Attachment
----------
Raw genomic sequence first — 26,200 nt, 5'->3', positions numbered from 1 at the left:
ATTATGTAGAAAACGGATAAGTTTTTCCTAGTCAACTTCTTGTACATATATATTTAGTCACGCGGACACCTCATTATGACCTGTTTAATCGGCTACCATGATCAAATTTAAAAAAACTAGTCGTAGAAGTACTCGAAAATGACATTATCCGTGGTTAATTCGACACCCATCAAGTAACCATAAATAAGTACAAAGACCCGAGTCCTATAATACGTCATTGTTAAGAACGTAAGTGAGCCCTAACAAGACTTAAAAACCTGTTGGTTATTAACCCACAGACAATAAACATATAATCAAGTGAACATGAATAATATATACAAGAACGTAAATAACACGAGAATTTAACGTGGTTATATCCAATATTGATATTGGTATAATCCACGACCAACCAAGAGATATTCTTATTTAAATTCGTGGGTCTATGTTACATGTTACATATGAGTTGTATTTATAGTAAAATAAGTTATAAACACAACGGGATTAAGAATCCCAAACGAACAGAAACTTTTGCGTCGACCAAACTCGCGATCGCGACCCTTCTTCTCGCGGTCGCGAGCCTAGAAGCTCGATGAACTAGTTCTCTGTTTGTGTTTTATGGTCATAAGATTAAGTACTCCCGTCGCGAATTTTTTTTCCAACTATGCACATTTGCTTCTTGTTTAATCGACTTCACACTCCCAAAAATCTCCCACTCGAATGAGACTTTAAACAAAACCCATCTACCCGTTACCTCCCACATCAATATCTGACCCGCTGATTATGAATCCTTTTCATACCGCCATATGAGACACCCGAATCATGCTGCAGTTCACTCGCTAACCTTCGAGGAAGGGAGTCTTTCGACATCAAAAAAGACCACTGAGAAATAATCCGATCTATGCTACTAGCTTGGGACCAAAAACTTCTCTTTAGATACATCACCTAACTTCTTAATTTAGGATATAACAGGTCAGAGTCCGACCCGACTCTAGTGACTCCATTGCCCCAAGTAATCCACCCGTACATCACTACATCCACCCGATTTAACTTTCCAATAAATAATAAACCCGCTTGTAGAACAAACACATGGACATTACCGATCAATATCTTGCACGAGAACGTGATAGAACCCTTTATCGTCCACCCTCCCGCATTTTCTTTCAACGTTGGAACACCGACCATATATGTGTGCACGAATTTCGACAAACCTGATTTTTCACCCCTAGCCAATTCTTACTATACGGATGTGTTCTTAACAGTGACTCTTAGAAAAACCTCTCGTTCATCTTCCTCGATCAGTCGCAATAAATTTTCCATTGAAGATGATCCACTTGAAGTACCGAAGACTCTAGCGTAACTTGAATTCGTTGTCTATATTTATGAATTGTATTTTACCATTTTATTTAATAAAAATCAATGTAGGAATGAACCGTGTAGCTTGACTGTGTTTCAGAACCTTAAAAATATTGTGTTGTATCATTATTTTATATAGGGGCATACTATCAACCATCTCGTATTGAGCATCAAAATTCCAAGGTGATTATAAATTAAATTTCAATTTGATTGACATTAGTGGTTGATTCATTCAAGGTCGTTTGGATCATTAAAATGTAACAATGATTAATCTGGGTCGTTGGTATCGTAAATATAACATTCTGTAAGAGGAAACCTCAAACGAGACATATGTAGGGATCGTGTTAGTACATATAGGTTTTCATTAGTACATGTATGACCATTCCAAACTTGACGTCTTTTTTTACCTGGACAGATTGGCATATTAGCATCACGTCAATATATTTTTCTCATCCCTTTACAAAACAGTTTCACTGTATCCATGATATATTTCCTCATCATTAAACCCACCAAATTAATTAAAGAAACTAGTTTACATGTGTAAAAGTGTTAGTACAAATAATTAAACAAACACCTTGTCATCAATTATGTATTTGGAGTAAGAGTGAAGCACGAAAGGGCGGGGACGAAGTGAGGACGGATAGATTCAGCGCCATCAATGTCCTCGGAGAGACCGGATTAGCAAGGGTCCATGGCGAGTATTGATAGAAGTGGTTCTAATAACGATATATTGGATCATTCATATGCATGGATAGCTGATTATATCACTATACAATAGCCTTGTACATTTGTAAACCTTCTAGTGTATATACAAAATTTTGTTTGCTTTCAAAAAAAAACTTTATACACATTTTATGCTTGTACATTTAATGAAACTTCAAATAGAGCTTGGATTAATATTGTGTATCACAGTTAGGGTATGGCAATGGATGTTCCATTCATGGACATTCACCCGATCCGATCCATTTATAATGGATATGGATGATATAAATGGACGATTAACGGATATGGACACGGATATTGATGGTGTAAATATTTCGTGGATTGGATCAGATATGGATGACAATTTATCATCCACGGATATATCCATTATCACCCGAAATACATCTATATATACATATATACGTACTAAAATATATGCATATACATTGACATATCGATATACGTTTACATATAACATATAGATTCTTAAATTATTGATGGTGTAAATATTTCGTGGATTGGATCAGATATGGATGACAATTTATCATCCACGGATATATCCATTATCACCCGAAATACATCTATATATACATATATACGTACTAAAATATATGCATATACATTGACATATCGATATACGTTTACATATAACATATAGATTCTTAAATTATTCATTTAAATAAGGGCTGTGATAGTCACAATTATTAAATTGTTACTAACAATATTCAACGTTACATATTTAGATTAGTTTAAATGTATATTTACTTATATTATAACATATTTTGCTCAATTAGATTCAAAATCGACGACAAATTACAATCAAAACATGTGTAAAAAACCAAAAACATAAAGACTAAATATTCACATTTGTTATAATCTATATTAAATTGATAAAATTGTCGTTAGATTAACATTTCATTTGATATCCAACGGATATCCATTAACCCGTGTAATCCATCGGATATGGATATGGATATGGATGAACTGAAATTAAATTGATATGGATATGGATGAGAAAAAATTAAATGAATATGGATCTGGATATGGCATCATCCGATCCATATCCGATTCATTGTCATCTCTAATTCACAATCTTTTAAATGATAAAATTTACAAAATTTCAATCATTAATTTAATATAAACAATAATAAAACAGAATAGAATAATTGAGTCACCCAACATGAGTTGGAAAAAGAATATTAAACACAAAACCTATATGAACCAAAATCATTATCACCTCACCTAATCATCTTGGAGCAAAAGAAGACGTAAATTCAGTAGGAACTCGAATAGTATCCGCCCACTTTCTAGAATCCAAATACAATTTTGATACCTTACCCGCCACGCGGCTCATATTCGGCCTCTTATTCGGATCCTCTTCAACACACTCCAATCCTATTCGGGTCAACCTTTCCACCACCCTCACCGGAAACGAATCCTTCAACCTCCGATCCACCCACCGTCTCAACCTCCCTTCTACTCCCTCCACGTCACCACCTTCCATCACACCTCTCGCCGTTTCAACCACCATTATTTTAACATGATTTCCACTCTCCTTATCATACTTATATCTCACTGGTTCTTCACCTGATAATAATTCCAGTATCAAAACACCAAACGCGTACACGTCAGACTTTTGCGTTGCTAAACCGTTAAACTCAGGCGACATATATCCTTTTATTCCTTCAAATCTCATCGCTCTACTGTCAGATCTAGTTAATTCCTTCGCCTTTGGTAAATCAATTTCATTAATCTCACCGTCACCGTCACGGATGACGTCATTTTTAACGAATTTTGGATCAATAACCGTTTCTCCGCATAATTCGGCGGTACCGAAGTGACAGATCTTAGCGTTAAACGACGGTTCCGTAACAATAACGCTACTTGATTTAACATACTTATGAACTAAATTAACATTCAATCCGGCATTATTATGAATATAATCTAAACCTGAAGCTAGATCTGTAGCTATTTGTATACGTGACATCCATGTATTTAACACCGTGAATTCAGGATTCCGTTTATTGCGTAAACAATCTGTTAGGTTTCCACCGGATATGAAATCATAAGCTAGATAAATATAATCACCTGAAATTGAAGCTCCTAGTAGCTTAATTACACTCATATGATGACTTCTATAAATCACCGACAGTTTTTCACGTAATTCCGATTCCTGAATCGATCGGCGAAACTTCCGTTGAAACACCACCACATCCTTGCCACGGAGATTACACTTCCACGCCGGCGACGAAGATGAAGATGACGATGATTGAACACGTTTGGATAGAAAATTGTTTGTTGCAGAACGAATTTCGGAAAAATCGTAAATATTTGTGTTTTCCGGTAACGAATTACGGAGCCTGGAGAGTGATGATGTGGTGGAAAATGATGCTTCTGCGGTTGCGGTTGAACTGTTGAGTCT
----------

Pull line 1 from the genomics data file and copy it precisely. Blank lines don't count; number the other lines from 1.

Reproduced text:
Raw genomic sequence first — 26,200 nt, 5'->3', positions numbered from 1 at the left: